The process of introducing new lubricants to your plant calls for great care, communication, and attention to details.
By Ken Bannister, MEch Eng (UK), CMRP, MLE, Contributing Editor
New lubricants are introduced into plant environments every day. There can be several reasons behind this type of move: a purchase-cost-reduction or purchase-bid program; new equipment for which the manufacturer’s specified lubricant isn’t currently stocked on site; promotion of a specialty lubricant as a way to solve a specific equipment problem; or some form of lubrication-management initiative. Unfortunately, most new lubricants are introduced in an informal, non-controlled manner with little or no communication between the reliability/maintenance, engineering and/or purchasing departments—or much consideration of the impact that the new product can, and will, have on the maintenance and operation of the physical plant.
With no structured lubrication program in place, the mixing of lubricants—greases and oils—can be endemic. This situation is a major cause of lubricant and premature bearing failure due to the cross contamination of base oils and/or additive packages. For example, a product containing acidic additives added to one containing base or alkaline additives can very quickly neutralize a lubricant’s effectiveness and protection ability, often resulting in catastrophic failure. Anyone who has toiled over implementing a lubrication-management program knows that allowing a new lubricant into a plant environment must be formalized and controlled. This process is not necessarily easy.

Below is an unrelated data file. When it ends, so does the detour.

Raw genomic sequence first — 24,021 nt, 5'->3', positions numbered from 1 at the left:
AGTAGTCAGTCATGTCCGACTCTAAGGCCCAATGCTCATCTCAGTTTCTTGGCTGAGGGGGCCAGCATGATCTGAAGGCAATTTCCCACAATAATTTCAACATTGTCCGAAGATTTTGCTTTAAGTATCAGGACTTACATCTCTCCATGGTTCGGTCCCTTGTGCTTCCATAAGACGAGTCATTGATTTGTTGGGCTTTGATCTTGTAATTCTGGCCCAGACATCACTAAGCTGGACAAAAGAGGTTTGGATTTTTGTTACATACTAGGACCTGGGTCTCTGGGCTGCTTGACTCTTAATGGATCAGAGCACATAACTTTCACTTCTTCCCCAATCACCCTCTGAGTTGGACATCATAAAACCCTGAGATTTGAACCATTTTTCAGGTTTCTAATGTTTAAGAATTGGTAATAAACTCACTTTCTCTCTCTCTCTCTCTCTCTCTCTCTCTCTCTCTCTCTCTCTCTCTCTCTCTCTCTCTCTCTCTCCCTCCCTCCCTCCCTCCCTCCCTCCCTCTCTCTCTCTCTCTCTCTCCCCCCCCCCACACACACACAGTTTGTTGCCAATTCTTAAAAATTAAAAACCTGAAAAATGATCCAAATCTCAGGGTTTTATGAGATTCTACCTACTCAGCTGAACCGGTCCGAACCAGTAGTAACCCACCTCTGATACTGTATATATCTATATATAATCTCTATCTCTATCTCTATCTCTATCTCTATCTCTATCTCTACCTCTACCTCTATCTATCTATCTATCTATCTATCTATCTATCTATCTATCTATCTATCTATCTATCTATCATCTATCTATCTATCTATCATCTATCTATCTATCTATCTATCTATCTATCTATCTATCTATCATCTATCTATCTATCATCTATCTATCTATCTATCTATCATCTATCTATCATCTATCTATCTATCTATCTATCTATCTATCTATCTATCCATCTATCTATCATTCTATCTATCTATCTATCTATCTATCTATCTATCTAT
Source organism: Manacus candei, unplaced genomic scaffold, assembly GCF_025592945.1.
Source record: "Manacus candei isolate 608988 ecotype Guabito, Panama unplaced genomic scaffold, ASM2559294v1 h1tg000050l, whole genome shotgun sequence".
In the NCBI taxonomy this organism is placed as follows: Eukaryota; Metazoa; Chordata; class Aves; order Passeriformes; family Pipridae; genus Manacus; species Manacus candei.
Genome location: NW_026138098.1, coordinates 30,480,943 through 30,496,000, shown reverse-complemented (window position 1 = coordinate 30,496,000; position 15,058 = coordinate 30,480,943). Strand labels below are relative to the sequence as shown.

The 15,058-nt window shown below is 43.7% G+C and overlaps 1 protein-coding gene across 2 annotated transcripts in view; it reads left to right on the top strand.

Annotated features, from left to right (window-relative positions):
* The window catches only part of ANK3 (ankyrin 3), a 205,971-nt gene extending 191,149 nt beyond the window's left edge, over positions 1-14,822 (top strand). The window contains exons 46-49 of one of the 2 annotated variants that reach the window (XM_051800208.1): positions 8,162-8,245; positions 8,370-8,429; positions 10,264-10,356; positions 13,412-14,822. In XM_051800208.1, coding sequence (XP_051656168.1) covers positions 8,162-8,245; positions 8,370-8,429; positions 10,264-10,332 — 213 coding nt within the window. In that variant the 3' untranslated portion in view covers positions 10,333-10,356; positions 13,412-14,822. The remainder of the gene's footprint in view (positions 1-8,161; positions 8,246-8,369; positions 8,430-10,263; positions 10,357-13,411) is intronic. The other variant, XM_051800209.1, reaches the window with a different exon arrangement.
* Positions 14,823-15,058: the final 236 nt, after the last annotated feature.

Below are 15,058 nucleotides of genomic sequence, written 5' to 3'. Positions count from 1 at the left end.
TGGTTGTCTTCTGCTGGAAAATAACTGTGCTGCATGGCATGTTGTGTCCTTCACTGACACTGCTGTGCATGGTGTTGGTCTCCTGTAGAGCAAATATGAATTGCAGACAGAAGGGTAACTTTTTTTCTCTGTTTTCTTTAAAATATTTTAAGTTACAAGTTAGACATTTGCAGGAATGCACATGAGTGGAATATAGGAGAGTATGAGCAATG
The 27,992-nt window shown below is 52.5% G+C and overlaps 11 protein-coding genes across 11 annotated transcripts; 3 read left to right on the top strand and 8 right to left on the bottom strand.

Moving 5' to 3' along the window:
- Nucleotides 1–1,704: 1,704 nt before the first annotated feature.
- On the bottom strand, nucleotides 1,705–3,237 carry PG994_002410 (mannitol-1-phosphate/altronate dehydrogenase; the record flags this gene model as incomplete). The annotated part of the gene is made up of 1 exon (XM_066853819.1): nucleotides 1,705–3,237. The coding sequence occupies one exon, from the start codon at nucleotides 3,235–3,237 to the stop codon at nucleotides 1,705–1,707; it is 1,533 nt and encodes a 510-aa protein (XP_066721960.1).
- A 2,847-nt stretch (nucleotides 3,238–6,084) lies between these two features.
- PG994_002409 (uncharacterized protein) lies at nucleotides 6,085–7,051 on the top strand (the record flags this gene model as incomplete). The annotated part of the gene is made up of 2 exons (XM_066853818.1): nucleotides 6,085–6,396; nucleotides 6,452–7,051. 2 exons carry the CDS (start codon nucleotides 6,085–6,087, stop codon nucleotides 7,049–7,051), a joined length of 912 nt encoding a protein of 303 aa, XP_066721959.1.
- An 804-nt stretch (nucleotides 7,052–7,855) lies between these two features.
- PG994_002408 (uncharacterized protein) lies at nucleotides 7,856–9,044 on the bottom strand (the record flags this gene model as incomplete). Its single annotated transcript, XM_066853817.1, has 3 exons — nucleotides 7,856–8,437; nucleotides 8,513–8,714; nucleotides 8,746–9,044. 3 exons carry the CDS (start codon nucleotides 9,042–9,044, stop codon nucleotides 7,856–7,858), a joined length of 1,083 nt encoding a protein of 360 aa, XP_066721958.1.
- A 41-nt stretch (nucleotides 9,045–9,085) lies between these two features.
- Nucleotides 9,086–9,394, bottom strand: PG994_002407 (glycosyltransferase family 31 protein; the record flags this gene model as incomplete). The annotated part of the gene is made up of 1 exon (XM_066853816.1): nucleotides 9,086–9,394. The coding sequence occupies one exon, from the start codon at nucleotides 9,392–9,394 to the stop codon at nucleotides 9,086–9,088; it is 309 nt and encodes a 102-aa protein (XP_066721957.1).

An essential part of any quality lubrication-management program is an initial consolidation process that reviews and documents all current lubricant products on site, where they are used, and how they are stored, handled, transferred, and delivered to minimize contamination of lubricants and bearings. This essential engineering process, performed by the lubricant manufacturer, looks for opportunities where more modern, often less expensive, products can be standardized for use across the site to replace all redundant, unsafe, and out-of-date oils and greases, and minimize the number required to operate the plant safely and effectively. In many facilities, the number of lubricants stocked and used after consolidation can be less than half the original count. For this standardization to begin, the consolidation process must determine all possible lubricant compatibility issues and propose suitable engineered lubricant change-out/flushing operating procedures.
Once a list of new lubricants is finalized, the plant must take the following steps to formalize the program:
- Prepare a formal approved-lubricant list for purchasing-department personnel and set up a blanket purchase-order for the approved products.
- Inform all affected stakeholders of the impending change(s) to an approved-lubricant list.
- Remove all non-approved lubricant stock from the plant.
- Develop a stock rotation/control procedure for all approved lubricants.
- Obtain up-to-date MSDS sheets for all approved lubricants and remove all non-approved MSDS sheets.
- Purchase dedicated (color-coded) storage and transfer equipment for all approved lubricants.
- Purchase labels for all approved lubricant reservoirs.
- Change all lubrication filters.